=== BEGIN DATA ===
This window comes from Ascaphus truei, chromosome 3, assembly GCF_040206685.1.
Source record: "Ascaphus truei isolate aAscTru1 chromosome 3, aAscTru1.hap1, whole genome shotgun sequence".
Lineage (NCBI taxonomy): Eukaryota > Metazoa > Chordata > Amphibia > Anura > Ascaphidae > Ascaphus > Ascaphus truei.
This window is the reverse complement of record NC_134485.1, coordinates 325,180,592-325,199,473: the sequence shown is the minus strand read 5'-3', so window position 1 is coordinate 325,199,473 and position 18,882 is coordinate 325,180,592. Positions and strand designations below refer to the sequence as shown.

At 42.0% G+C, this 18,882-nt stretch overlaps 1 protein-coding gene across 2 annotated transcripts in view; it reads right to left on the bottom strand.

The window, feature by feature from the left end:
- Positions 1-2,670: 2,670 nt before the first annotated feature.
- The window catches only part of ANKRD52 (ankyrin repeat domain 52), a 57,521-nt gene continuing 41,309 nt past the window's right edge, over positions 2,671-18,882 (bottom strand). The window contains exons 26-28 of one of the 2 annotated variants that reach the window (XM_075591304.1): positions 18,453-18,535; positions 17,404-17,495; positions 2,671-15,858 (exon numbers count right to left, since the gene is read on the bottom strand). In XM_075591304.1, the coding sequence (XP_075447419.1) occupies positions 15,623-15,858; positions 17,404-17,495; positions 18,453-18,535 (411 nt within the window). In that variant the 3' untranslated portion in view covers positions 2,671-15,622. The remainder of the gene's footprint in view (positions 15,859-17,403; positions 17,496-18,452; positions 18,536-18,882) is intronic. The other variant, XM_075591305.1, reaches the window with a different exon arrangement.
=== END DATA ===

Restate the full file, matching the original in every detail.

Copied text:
This window comes from Ascaphus truei, chromosome 3, assembly GCF_040206685.1.
Source record: "Ascaphus truei isolate aAscTru1 chromosome 3, aAscTru1.hap1, whole genome shotgun sequence".
Lineage (NCBI taxonomy): Eukaryota > Metazoa > Chordata > Amphibia > Anura > Ascaphidae > Ascaphus > Ascaphus truei.
This window is the reverse complement of record NC_134485.1, coordinates 325,180,592-325,199,473: the sequence shown is the minus strand read 5'-3', so window position 1 is coordinate 325,199,473 and position 18,882 is coordinate 325,180,592. Positions and strand designations below refer to the sequence as shown.

At 42.0% G+C, this 18,882-nt stretch overlaps 1 protein-coding gene across 2 annotated transcripts in view; it reads right to left on the bottom strand.

The window, feature by feature from the left end:
- Positions 1-2,670: 2,670 nt before the first annotated feature.
- The window catches only part of ANKRD52 (ankyrin repeat domain 52), a 57,521-nt gene continuing 41,309 nt past the window's right edge, over positions 2,671-18,882 (bottom strand). The window contains exons 26-28 of one of the 2 annotated variants that reach the window (XM_075591304.1): positions 18,453-18,535; positions 17,404-17,495; positions 2,671-15,858 (exon numbers count right to left, since the gene is read on the bottom strand). In XM_075591304.1, the coding sequence (XP_075447419.1) occupies positions 15,623-15,858; positions 17,404-17,495; positions 18,453-18,535 (411 nt within the window). In that variant the 3' untranslated portion in view covers positions 2,671-15,622. The remainder of the gene's footprint in view (positions 15,859-17,403; positions 17,496-18,452; positions 18,536-18,882) is intronic. The other variant, XM_075591305.1, reaches the window with a different exon arrangement.